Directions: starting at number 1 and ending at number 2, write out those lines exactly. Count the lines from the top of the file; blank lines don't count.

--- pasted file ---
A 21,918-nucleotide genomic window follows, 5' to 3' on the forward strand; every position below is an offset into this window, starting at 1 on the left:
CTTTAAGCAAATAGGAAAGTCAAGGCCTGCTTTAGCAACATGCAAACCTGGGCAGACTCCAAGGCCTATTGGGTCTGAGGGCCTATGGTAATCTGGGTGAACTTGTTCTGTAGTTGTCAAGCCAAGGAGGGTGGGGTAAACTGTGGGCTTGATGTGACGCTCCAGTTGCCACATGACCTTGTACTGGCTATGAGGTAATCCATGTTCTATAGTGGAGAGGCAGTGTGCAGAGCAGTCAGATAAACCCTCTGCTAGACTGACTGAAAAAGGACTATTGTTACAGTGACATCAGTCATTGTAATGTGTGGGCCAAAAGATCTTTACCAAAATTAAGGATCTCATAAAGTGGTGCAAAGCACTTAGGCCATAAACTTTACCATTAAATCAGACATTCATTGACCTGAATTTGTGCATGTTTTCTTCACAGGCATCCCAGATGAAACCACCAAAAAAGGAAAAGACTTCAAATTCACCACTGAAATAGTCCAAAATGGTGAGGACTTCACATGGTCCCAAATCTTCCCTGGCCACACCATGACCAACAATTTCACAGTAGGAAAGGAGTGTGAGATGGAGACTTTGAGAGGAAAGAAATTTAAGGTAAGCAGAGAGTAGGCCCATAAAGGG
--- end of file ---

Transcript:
A 21,918-nucleotide genomic window follows, 5' to 3' on the forward strand; every position below is an offset into this window, starting at 1 on the left:
CTTTAAGCAAATAGGAAAGTCAAGGCCTGCTTTAGCAACATGCAAACCTGGGCAGACTCCAAGGCCTATTGGGTCTGAGGGCCTATGGTAATCTGGGTGAACTTGTTCTGTAGTTGTCAAGCCAAGGAGGGTGGGGTAAACTGTGGGCTTGATGTGACGCTCCAGTTGCCACATGACCTTGTACTGGCTATGAGGTAATCCATGTTCTATAGTGGAGAGGCAGTGTGCAGAGCAGTCAGATAAACCCTCTGCTAGACTGACTGAAAAAGGACTATTGTTACAGTGACATCAGTCATTGTAATGTGTGGGCCAAAAGATCTTTACCAAAATTAAGGATCTCATAAAGTGGTGCAAAGCACTTAGGCCATAAACTTTACCATTAAATCAGACATTCATTGACCTGAATTTGTGCATGTTTTCTTCACAGGCATCCCAGATGAAACCACCAAAAAAGGAAAAGACTTCAAATTCACCACTGAAATAGTCCAAAATGGTGAGGACTTCACATGGTCCCAAATCTTCCCTGGCCACACCATGACCAACAATTTCACAGTAGGAAAGGAGTGTGAGATGGAGACTTTGAGAGGAAAGAAATTTAAGGTAAGCAGAGAGTAGGCCCATAAAGGG